Vol. 39 Issue 1 March 2015: Ethnography & Clinical Practice

In addition to our From the Archive series, where we highlight past articles in the journal’s history, the CMP blog features selected previews and sneak peeks into our latest issue. This week, we gain a glimpse into an article from the March issue: the first installment of 2015’s Volume 39 of Culture, Medicine & Psychiatry.


A Model for Translating Ethnography and Theory into Culturally Constructed Clinical Practices

Bonnie Kaul Nastasi, et al. Pages 92-120. Link to article: http://link.springer.com/article/10.1007/s11013-014-9404-9

In this article, Nastasi and colleagues have developed a new model for preventative care of HIV and STIs over the course of a 6-year research project in Mumbai, India. This clinical approach, called the Narrative Intervention Model (NIM), implores married men in Mumbai to construct narratives around their sexual health and related problems. With the clinician, patients then deconstruct the narrative to locate discrepancies between their accounts of sexual health and their desired health status. The last stage of the preventative approach entails clinicians coaching patients on how to minimize risk while meeting patient expectations surrounding sexual health. In this way, health counseling becomes a more dynamic process than medical history taking alone.

cropped-cards.jpgThe NIM model in this initial study was employed by both allopathic physicians and traditional Indian medical practitioners. By analyzing patients’ accounts and creating models for health behavior that minimized risks of HIV or STIs, caregivers were able to blend an anthropological and public health approach to preventative medicine. Likewise, the model drew on principles of cognitive behavioral psychology: inquiring about patients’ logic in rationalizing health choices, and intervening in this narrative to display where risks might be prevalent.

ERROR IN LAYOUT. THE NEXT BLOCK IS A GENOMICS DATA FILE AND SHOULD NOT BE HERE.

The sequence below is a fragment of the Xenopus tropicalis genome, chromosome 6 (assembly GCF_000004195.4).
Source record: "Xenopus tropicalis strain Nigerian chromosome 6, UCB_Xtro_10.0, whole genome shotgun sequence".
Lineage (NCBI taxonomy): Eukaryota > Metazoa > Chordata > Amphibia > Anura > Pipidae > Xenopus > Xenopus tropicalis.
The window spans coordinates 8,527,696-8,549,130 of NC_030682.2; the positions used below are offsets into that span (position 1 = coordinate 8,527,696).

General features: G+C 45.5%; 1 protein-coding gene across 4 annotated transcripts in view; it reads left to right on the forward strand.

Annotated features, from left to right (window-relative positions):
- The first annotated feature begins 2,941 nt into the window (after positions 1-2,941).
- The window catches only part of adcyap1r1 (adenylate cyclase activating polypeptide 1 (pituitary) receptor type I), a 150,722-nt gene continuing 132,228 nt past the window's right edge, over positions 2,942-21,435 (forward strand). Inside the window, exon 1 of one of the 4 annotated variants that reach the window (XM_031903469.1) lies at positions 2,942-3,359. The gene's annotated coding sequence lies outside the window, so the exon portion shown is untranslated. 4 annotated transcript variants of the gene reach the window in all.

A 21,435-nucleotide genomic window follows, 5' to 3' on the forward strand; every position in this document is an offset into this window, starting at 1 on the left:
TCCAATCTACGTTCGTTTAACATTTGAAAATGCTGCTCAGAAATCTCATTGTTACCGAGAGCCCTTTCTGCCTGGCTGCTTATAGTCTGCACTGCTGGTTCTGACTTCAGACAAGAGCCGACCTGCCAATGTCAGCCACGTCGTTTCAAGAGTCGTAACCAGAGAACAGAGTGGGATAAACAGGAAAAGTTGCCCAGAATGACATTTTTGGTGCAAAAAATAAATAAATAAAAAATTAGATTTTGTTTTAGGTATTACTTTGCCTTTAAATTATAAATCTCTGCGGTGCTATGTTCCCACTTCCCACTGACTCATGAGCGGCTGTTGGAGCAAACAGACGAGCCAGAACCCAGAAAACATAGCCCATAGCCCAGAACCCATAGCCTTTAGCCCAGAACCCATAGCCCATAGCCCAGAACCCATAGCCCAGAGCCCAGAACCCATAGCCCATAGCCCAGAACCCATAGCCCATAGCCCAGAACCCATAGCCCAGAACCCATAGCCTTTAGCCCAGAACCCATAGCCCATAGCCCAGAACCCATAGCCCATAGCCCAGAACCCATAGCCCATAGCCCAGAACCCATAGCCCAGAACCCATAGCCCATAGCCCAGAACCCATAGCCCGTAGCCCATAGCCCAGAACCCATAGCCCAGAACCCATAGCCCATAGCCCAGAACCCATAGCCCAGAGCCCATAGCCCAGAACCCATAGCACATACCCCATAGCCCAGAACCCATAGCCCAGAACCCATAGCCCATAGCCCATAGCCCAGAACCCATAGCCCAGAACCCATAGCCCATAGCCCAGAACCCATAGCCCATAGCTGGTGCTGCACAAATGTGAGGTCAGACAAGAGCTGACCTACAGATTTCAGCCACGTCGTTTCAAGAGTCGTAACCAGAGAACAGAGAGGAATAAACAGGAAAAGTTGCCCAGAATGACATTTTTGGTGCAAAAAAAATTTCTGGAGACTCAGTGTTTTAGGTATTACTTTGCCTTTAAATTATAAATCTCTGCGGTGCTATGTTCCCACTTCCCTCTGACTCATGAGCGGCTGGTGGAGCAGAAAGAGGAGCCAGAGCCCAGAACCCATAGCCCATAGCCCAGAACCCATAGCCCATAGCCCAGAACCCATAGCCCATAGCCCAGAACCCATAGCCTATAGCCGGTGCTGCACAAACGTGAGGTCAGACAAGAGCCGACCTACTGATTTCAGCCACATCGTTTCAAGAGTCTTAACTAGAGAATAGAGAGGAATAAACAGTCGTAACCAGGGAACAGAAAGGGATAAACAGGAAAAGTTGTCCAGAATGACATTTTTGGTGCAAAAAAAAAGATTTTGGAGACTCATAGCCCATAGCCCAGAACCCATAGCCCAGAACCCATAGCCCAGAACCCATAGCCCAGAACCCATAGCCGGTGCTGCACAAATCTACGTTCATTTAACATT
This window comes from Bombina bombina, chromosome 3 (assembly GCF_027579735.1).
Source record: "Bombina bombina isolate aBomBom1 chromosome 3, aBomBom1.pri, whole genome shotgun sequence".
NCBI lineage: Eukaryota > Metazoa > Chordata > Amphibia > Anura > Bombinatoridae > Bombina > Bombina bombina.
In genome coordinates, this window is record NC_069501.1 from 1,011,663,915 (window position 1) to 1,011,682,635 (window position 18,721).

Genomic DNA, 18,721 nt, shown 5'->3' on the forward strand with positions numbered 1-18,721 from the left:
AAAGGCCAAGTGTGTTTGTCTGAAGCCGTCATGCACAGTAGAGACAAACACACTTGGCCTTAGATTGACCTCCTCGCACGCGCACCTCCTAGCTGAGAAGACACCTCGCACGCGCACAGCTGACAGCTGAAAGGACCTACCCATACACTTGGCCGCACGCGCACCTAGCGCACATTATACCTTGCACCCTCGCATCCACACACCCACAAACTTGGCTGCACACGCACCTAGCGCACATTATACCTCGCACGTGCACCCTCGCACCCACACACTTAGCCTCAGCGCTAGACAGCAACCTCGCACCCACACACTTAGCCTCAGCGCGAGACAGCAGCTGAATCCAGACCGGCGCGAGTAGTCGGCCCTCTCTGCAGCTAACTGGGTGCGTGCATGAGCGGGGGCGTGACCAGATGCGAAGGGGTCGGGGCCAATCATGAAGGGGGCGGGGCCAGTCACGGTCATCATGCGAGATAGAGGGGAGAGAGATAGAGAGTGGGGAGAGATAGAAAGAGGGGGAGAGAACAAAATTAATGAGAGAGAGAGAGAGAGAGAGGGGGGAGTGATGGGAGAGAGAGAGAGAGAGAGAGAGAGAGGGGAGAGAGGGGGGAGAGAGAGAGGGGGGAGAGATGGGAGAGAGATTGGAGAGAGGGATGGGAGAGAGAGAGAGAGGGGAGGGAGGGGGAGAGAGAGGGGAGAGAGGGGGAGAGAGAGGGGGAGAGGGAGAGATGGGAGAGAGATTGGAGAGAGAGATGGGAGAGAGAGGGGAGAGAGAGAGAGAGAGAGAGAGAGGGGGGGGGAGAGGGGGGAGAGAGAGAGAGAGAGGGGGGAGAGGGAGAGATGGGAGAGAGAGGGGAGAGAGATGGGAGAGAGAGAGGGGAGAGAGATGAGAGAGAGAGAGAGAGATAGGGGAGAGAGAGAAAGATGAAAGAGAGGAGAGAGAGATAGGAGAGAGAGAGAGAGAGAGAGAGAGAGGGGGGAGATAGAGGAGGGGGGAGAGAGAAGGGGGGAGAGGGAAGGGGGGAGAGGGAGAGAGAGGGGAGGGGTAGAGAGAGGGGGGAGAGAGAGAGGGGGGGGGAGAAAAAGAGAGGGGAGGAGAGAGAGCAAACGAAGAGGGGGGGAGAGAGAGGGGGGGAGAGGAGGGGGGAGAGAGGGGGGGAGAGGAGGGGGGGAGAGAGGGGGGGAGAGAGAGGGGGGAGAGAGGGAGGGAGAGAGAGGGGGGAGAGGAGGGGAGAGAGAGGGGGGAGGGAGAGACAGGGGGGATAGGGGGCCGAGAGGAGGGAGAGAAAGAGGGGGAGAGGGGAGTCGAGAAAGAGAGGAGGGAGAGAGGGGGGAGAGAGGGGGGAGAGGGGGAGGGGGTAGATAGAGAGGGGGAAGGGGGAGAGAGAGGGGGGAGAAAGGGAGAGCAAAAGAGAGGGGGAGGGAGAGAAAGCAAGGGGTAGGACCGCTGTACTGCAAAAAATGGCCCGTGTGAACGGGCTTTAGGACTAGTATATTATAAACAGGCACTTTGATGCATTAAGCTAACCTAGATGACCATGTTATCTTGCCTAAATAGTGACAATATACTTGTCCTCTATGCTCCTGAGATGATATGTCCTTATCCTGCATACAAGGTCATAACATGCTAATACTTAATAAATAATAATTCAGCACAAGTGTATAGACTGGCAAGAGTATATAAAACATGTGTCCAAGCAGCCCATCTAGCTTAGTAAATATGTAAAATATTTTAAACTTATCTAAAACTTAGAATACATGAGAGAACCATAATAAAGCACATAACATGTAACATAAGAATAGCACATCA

In the NIM model, the clinician’s interview with the patient takes on a semi-structured form (which the authors assert is “ethnographic” in nature.) Rather than traditional history-taking, which is an elicitation of information from the patient rather than a more fluid conversation, the NIM encourages patients to make connections between their cultural beliefs, behaviors, and their health.

Given the widespread interest in both medicine and anthropology on patient-clinician communication, this case presents an informative glance into how caregivers might draw on ethnographic practices to improve patient health. NIM offers one methodology for meaningful exchanges between clinicians and patients, and unites the aims of medicine and anthropology in illuminating culturally specific health behaviors, beliefs, and practices for the direct benefit of patients.

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